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Health Inequities and Their Systemic Roots

By HERWriter
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Political Issues related image Photo: Getty Images

This past week I was very lucky to be given the opportunity to attend the Virginia Public Health Association’s Conference on Health Equity. The conference was held in Richmond, Virginia’s capitol, and welcomed people from around the state who were interested in learning more about inequalities in our health care systems, health outcomes and policy priorities.

The main point made at this conference was that inequities in health outcomes are caused by more than just individual behaviors or biological predisposition. Instead, quality of health can be attributed to comprehensive and systemic factors.

Like what? Think big: infrastructure, geography, education, language. Surprise, surprise -- our nation’s system is currently designed to disenfranchise, dis-empower and disregard our most vulnerable populations’ needs when it comes to wellness.

Let me paint a picture to better illustrate this idea:

Like most of the people in his neighborhood, Mark is a working class black man with no insurance coverage. Since the economic downturn, most of the nearby shops are empty storefronts and the nearest grocery store is two bus rides away. The closest sources of food and basic supplies are corner stores and fast food restaurants.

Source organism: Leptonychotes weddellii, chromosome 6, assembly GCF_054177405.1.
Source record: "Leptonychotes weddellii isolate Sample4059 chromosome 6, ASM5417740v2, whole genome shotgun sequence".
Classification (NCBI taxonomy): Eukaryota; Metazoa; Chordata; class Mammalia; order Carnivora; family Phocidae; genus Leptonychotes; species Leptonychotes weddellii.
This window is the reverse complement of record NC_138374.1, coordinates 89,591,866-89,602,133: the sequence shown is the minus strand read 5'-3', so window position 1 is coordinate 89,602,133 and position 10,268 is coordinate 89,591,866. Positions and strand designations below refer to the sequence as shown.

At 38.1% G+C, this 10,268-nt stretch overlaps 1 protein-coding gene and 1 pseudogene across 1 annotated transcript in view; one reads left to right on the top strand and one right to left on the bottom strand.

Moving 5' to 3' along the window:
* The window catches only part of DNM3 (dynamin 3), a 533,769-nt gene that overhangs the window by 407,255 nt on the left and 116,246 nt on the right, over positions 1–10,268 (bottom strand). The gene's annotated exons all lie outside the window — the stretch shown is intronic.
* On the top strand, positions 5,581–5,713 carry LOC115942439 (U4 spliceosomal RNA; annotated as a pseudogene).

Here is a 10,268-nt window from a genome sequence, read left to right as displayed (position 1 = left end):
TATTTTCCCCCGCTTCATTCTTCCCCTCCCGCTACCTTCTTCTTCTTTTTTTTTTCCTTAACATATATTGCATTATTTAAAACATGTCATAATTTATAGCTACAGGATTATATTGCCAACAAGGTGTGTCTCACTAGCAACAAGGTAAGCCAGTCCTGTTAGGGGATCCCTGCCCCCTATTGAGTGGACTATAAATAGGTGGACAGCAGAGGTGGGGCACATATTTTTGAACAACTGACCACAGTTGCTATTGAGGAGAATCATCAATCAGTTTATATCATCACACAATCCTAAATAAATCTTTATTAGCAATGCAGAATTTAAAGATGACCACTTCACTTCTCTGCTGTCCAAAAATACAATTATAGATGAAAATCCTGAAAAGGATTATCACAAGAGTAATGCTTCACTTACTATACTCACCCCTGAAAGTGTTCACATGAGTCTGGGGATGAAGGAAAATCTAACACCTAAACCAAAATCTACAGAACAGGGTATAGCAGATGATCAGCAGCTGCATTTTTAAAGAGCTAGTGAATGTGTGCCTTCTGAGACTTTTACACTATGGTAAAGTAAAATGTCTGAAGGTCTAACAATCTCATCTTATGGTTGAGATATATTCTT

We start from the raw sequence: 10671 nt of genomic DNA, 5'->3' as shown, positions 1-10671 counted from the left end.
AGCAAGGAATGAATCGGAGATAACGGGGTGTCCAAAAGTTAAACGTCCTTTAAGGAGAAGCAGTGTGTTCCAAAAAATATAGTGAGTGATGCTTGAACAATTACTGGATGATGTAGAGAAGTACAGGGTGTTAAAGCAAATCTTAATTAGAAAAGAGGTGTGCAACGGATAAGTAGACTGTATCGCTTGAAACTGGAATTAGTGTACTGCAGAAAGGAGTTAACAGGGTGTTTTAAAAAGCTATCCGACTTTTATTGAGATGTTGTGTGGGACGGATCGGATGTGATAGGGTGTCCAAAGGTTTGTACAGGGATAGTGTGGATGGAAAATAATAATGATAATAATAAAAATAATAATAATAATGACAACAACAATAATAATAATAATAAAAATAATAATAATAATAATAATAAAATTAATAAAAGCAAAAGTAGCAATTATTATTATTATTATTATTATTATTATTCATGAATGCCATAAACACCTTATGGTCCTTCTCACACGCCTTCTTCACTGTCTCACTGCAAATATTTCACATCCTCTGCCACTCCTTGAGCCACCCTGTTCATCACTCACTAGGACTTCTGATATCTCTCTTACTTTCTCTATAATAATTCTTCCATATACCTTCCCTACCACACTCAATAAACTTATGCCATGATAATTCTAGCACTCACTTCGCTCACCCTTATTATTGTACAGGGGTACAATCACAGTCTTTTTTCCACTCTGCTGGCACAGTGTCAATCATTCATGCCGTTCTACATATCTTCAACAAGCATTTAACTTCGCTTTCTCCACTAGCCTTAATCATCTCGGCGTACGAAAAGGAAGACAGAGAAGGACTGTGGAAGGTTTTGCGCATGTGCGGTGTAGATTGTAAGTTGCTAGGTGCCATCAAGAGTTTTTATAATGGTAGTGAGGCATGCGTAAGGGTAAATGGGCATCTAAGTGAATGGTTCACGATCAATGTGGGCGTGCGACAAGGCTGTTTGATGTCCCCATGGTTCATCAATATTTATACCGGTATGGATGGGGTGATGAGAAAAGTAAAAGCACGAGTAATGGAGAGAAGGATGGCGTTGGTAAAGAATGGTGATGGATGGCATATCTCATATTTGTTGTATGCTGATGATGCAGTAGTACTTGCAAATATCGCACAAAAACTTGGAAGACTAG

Many people in Mark’s neighborhood were laid off when the economy took a dive, and lack of job opportunity has forced several families into transitional housing or onto the streets. When property values fell and businesses moved away, public services were stretched thin, and the neighborhood school closed. Mark’s three children were forced to commute to a school located further away.

Mark is worried that his children are hanging with the “wrong crowds”, especially as drop-out and crime rates increase in the area. Unfortunately, there are no community centers or after-school programs for his children to attend, meaning they spend a lot of time un-supervised and un-engaged.

Mark’s apartment is often damp and smells of mold, but his landlord is not responsive to service requests. His youngest child has trouble breathing and was once diagnosed with asthma that worsens in the damp apartment.

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EmpowHER Guest

The truth behind this is that so many people deal with this everyday and even the people that don't still come in contact with them some way or another on a daily basis. So disease and illness is constantly being spread whether you have had checkups or not. IT is ashame they way Mark lives. But in actuality many are not better off then him because they do not partake in the preventative measures listed here


October 5, 2011 - 5:37am
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We value and respect our HERWriters' experiences, but everyone is different. Many of our writers are speaking from personal experience, and what's worked for them may not work for you. Their articles are not a substitute for medical advice, although we hope you can gain knowledge from their insight.

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